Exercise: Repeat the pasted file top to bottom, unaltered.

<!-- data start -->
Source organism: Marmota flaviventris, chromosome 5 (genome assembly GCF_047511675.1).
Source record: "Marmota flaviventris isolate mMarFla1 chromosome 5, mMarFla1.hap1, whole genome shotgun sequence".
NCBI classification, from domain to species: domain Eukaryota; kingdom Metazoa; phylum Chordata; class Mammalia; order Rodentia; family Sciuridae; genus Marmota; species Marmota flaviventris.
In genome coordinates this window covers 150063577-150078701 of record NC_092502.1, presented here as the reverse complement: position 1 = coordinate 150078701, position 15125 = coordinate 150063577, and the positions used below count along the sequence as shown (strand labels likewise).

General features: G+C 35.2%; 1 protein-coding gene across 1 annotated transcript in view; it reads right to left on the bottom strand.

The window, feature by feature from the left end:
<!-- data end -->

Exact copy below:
Source organism: Marmota flaviventris, chromosome 5 (genome assembly GCF_047511675.1).
Source record: "Marmota flaviventris isolate mMarFla1 chromosome 5, mMarFla1.hap1, whole genome shotgun sequence".
NCBI classification, from domain to species: domain Eukaryota; kingdom Metazoa; phylum Chordata; class Mammalia; order Rodentia; family Sciuridae; genus Marmota; species Marmota flaviventris.
In genome coordinates this window covers 150063577-150078701 of record NC_092502.1, presented here as the reverse complement: position 1 = coordinate 150078701, position 15125 = coordinate 150063577, and the positions used below count along the sequence as shown (strand labels likewise).

General features: G+C 35.2%; 1 protein-coding gene across 1 annotated transcript in view; it reads right to left on the bottom strand.

The window, feature by feature from the left end: